Introduction: Copper and Silver Ring
With a mum who is a jeweller I have been surrounded by shiny beautiful objects my whole life, after many years of watching in wonder at the skill she has when making I felt it was about time I had a go. She invited me up to Cumbria near Scotland, UK for a 2 day workshop she runs for beginner jewellers at Quirky Workshops.
Before I started making I took time to design my piece, this is important as you want to know what you want to achieve before you cut up bits of expensive material. The design process also opens your creative mind and can spark future projects too.
This took be about 2 days but once you get used to the tools it would become a much quicker process.
What you need
The thicknesses of the material can change but you don't want to go too thin, particularly with the plate, as this is a large surface so the thicker it is the stronger it will be, also remember copper is more malleable than silver. The ring wire may also change depending on preference but I find the D shape the most comfortable when you increase the diameter of wire.
Jewellers bench - this is not vital, you can easily fix the Anvil to a table or alternative work bench, preferably one that you sit at.
Saw Frame with spare blades, they break often
Hand files - I used a combination of flat, round and oval shaped files so a selection is helpful
Punches - down to a matter of preference.
Leather mallet - optional, this is used to flatten the sheet material if it bends while working with it.
Soldering Iron with gas
Half round pliers and flat pliers
Compass or something round to draw around - I used a £2 coin as this was the perfect size for what I wanted.
Pickling unit or Ceramic slow cooker to heat water
Teachers! Did you use this instructable in your classroom?
Add a Teacher Note to share how you incorporated it into your lesson.
Step 1: Measure and Cut the Two Plates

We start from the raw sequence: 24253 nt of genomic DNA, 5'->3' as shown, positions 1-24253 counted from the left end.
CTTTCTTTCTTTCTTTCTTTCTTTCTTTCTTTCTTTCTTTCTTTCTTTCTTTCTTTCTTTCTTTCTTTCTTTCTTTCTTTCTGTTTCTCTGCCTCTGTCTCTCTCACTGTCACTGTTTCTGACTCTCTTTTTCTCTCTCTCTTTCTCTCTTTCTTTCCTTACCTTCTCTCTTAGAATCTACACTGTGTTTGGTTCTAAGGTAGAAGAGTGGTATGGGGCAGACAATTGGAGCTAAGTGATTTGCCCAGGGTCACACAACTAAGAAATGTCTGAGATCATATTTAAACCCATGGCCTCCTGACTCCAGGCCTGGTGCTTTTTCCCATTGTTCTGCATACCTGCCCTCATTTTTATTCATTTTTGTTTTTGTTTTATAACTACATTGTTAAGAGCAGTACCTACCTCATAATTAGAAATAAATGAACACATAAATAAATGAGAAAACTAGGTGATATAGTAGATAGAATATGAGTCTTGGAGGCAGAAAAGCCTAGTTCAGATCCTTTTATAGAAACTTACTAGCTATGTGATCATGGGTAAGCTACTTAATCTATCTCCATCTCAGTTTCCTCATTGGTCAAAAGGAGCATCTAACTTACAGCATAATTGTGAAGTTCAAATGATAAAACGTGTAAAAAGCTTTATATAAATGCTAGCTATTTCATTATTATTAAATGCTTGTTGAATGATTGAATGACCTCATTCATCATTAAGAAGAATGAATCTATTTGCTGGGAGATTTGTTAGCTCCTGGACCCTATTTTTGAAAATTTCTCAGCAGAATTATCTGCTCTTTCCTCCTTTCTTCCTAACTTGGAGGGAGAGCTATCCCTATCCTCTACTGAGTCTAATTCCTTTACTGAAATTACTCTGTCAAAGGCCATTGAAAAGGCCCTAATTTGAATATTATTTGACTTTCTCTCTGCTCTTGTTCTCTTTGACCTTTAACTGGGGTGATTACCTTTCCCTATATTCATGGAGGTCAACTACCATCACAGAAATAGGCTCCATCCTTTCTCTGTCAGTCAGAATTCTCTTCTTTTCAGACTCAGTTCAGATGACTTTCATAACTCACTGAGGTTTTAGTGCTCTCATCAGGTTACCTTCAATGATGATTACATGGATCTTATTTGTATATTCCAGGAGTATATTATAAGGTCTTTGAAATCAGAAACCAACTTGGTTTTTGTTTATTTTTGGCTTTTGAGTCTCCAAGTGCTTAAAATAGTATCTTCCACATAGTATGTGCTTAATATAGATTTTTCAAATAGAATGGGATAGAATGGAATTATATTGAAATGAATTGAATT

Using the compass or a circle template (you don't need to use a circle, depending on your design work you may want to change the final outcome), scribe on the copper the shape you want, a metal scribe is best but a pen mark will also work.
Holding the plate on the bench peg start to saw around the circle, the saw blade needs to be in the cut out groove on the bench peg so that you can get as much pressure on the plate and the wooden peg. The saw cuts on the downward movement so you want to get a nice rhythm and smooth motion of sawing up and down. The neater you cut the easier it will be to file the edges. Bare in mind silver is a tougher material than copper.
When you have cut the two pieces, you need to file the edges so they are perfectly straight and smooth. You can use the ring clamp to hold the pieces as they are small, you can also use the edge of the bench peg to make sure you are filing straight. Once the edges are straight you can use wet and dry sand paper to smooth the surface out.
Step 2: Form the Ring
Using the half round pliers, take the D shaped wire and start bending it into a ring shape, the round side of the pliers should be on the inside of the ring. You want to take the two ends further than they need to be so that you can cut them both to meet in the right place rather than cutting one end to meet the other and finding you have cut the length to short.
To size your ring you can try it on as you bend it, if it is for someone else you can use a ring gauge for the person to find out what ring size they are or if you want to keep it a secret you could use a Ring stick to measure an existing ring they have, (secretly).
Once you have the right size you can fix the ring in the ring holder to keep it secure while your saw. Take the saw frame and cut along both over lapping sections of wire. This should give you a straight cut so both ends marry up nicely.